• Dry eye syndrome: As your eyes produce fewer tears due to aging, you may feel itching, burning, or scratching in the eyes. Since dry eyes sometimes are a side effect of LASIK, this may make your problem feel worse. Ask your doctor if you can have your tear production measured before you decide whether to have LASIK. If your tear levels are already low, you are more likely to develop chronic dry eye afterward. 

LASIK Retreatment

While LASIK has highly positive outcomes, some people are likely to need retreatment or additional surgery.

A 2017 study in BioMed International suggests that approximately 75% of people who undergo LASIK surgery will maintain vision correction for at least 2 years, and possibly permanently. However, 10% will experience age-related vision problems. In such cases, retreatment may be needed. One study in the Taiwan Journal of Ophthalmology suggests that as many as 35% of people who undergo LASIK may need additional surgery when their vision starts to fail.

More than 10% of LASIK patients in the United States require a second surgery called retreatment to restore the desired vision correction.

This is more likely for people who:

  • Were extremely nearsighted or farsighted
  • Had higher astigmatism of over 1 diopter (D), before LASIK. A diopter is a unit used to measure the correction, or focusing power, of the lens required for your prescription.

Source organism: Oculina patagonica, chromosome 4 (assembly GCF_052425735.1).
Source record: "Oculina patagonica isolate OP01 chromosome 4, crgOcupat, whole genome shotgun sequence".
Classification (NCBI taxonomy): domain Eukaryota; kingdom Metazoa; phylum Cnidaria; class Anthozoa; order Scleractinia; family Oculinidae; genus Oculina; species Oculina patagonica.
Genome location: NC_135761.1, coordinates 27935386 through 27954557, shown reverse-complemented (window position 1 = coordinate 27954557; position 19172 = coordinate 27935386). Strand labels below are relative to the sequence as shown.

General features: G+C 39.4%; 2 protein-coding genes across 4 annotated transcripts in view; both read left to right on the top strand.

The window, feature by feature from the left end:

• Had LASIK at an older age, specifically over the age of 40

What You Can Do

While some factors that affect vision cannot be changed, we can keep our eyes healthy in many ways.

  • Sunglasses: Use sunglasses that block out 99 to 100% of both UVA and UVB radiation to lower your risk of eye damage, cataracts, and age-related macular degeneration.
  • Eye strain: Avoid staring at laptops or electronics for long periods of time. Try the 20-20-20 rule: Every 20 minutes, look away about 20 feet in front of you for 20 seconds.
  • Lubricating eye drops: Also called artificial tears, these drops add moisture to the eyes and relieve discomfort. Eye drops marketed for relieving red-eye contain ingredients that can make your dry eye symptoms worse over time. 
  • Diabetes: Maintaining a healthy weight can decrease your risk of developing diabetic retinopathy or glaucoma.
  • Smoking: This habit increases the risk of developing age-related eye diseases, such as macular
    degeneration and cataracts, and can damage the optic nerve.
  • Medications: Tell your ophthalmologist about medications you take since certain ones (like those that treat osteoporosis) can affect eye health.
  • Family medical history awareness: Since some eye diseases are inherited, find out whether anyone in your family has an eye-related disease to determine your potential risks.
  • Wear protective eyewear: Protect your eyes when playing certain sports, working in jobs that can result in eye injuries, and doing DIY projects.
  • Eat a healthy, balanced diet: That includes plenty of deep yellow and green leafy vegetables and fruits. Eating fish high in omega-3 fatty acids, such as salmon, tuna, and halibut can also provide good eye nutrition.
  • Age-Related Eye Disease Study (AREDS2) vitamins: Daily vitamins can help slow the progression of macular degeneration. Taking nutritional supplements every day may help lower the risk of developing late-stage or wet age-related macular degeneration.

Remember to get regular eye exams to spot any early changes in vision when they are most treatable.

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Article Sources